Calculating a return on investment (ROI) for some businesses is much easier than others. For instance, if a retail store has onsite ecommerce set up to track revenue then you can apply a simple calculation to derive at your ROI. You'd take the revenue gained over the cost spent for your marketing effort as your ROI calculation. Having access to true monetary revenue makes it pretty straightforward for marketers to understand their campaign ROI performance. But what about those marketers that are not tracking ecommerce or a monetary value that enables them to track ROI? How can they measure ROI with metrics outside of dollars to convey the story of return for their campaign?
Marketing ROI that is not tied to monetary values can be a bit tougher to quantify — and in some cases much more subjective. You must lean on other telling metrics such as lift, engagement and conversions to prove to the client what our marketing efforts are doing for them. Moreover, marketers need to partner with a trusted and experienced digital team to help them understand what metrics matter for ROI.
Below are three considerations that should be made when determining what metrics you should analyze for showcasing ROI for your campaign:
The overall objective is the first thing to consider for your marketing ROI calculations. Some marketing campaigns have simple goals for campaign measurement such as increasing conversions. If you have the tracking set up for conversions, proving success is relatively easy — your marketing efforts either drove conversions or did not. However, other campaigns may rely on less concrete metrics to prove success, such as raising awareness or building credibility with an influencer campaign. These campaigns will depend on the marketer suggesting how we should measure success — what brand lift study to use, which engagement metrics are most telling, etc. Enlisting a partner who can identify the correct metrics to tie back to your objective is key for measuring the ROI for campaigns.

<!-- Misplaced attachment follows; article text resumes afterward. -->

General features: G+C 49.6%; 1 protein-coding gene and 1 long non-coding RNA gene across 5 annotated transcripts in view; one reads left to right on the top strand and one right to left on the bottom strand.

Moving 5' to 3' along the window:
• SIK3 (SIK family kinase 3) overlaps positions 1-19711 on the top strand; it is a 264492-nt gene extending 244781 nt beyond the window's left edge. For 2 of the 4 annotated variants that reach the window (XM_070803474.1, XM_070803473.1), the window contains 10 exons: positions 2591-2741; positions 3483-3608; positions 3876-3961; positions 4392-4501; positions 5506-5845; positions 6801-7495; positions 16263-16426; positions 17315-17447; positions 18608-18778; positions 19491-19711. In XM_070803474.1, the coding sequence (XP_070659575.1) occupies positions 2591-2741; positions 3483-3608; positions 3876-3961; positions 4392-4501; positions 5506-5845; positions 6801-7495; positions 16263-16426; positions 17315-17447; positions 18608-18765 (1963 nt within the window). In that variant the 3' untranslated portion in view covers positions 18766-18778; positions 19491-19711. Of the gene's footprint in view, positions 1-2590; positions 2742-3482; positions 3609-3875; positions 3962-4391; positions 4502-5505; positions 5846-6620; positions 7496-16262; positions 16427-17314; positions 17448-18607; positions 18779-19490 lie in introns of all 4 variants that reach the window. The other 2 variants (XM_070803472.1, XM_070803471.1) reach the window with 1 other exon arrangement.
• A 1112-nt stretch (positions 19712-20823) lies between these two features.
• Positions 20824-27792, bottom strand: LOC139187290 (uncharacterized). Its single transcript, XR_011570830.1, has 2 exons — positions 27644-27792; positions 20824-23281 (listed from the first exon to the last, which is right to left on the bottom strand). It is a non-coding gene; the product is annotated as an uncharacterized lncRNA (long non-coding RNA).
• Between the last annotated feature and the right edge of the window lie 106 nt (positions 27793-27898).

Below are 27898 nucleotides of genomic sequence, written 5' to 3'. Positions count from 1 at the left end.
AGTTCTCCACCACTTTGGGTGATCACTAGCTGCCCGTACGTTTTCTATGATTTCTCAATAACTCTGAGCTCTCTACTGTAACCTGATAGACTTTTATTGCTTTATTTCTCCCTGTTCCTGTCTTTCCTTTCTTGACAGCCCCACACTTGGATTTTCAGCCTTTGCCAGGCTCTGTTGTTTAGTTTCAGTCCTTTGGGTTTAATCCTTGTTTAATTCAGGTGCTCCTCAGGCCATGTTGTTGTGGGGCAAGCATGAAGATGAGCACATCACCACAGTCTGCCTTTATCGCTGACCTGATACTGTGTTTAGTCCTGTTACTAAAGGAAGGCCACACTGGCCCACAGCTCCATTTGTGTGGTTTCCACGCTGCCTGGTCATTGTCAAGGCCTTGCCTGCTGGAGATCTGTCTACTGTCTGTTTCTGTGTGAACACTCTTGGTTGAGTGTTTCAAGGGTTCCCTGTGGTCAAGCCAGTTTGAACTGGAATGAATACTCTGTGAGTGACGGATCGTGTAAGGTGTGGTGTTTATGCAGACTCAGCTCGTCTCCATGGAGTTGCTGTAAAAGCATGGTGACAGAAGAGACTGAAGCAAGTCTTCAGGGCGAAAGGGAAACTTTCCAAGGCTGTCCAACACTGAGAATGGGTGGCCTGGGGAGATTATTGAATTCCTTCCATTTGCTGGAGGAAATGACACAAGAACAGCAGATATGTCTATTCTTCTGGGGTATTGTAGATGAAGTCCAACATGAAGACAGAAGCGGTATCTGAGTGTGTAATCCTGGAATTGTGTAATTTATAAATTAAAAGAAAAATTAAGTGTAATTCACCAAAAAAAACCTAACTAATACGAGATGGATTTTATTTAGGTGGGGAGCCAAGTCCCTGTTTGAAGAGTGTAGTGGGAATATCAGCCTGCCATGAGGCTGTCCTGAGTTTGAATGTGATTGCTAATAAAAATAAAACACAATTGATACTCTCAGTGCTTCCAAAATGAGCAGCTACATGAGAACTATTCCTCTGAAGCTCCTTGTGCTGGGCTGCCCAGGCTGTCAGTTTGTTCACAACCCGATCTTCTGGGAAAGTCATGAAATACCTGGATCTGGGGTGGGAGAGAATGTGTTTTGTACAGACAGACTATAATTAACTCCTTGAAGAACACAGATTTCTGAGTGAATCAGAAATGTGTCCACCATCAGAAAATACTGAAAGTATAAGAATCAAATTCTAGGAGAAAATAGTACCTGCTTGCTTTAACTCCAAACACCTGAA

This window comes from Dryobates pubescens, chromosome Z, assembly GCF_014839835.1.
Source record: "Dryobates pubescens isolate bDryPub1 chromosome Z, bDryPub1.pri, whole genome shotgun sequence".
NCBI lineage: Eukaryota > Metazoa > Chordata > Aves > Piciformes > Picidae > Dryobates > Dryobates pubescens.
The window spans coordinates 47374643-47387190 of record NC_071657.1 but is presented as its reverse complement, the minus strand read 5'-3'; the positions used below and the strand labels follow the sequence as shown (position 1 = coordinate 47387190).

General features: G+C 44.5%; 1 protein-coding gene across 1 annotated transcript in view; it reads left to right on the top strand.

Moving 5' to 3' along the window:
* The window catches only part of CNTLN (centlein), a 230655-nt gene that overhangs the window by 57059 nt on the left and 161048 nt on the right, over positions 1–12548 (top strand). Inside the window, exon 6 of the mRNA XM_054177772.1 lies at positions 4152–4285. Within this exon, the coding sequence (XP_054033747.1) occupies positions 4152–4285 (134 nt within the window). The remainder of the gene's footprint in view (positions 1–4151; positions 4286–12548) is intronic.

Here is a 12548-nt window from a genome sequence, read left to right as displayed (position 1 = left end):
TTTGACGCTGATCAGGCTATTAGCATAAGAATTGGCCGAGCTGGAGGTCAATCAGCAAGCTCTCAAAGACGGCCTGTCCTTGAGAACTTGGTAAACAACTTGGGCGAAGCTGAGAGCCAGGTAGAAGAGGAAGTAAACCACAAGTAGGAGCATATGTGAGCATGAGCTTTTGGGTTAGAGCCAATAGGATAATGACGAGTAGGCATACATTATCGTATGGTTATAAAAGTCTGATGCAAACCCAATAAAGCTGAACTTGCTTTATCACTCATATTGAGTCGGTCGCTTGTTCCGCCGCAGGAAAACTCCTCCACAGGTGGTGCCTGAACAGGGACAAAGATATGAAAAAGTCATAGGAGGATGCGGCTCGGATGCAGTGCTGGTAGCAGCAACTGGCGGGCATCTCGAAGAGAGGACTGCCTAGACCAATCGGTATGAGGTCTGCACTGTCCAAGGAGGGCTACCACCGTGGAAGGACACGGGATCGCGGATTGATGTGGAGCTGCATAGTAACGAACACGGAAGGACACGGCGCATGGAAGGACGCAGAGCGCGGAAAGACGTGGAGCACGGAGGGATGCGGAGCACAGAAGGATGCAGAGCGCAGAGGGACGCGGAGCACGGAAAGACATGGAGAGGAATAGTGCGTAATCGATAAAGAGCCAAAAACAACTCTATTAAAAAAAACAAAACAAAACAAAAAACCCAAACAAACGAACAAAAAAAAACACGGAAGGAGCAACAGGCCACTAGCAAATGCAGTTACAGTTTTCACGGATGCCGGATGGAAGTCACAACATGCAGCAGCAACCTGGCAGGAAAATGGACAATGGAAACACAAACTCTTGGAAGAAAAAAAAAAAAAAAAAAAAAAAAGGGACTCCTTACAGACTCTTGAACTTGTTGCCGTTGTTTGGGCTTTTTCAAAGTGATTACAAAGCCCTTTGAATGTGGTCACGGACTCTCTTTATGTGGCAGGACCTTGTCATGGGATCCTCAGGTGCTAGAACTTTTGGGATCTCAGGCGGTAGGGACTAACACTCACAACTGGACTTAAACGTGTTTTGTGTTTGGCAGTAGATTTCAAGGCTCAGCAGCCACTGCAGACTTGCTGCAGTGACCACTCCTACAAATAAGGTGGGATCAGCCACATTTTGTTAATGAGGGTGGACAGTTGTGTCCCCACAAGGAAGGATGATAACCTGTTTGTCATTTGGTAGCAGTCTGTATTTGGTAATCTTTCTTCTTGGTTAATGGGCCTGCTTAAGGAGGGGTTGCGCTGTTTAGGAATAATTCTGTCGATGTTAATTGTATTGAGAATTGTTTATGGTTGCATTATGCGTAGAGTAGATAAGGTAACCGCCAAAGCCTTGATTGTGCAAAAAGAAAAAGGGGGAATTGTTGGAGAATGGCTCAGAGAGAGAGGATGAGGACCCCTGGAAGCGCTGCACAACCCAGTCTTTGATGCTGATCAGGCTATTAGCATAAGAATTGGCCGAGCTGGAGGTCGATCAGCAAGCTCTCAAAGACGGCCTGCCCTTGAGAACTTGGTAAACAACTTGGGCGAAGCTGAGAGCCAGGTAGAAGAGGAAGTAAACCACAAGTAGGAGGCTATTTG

When setting goals for your campaign, industry knowledge is always key. Be sure to consider the actions that matter for the industry at hand — what actions will act as 'currency' for your client — and develop tracking and tagging that will allow you to collect data for these actions. Another factor to consider is that some industries are easier to define ROI than others. For instance, Entrepreneur noted that the legal and health industries benefit most from digital marketing, with other industries lagging behind in tracking success. Do your research about what metrics are standard among your industry, as this will go a long way toward setting a realistic and achievable marketing ROI goal.
3. External Factors
Though it might be easy to think of your business as existing in a vacuum where the outside world has no impact, there are dozens of external factors that can affect your ROI. For instance, if you're marketing a travel agency, things such as holiday travel, the start of the school year and even geopolitical events can cause massive fluctuations with your monthly and quarterly ROI projections. Factor these external factors into your storytelling deliverables to develop your complete story on ROI.
Though marketing ROI can be more difficult to track for campaigns that are not tracking monetary values — other metrics exist to tell the story of how your campaign is bringing value to your client. Moreover, by taking objective, industry and other factors into account, you can set realistic goals that will guarantee a thorough measurement plan.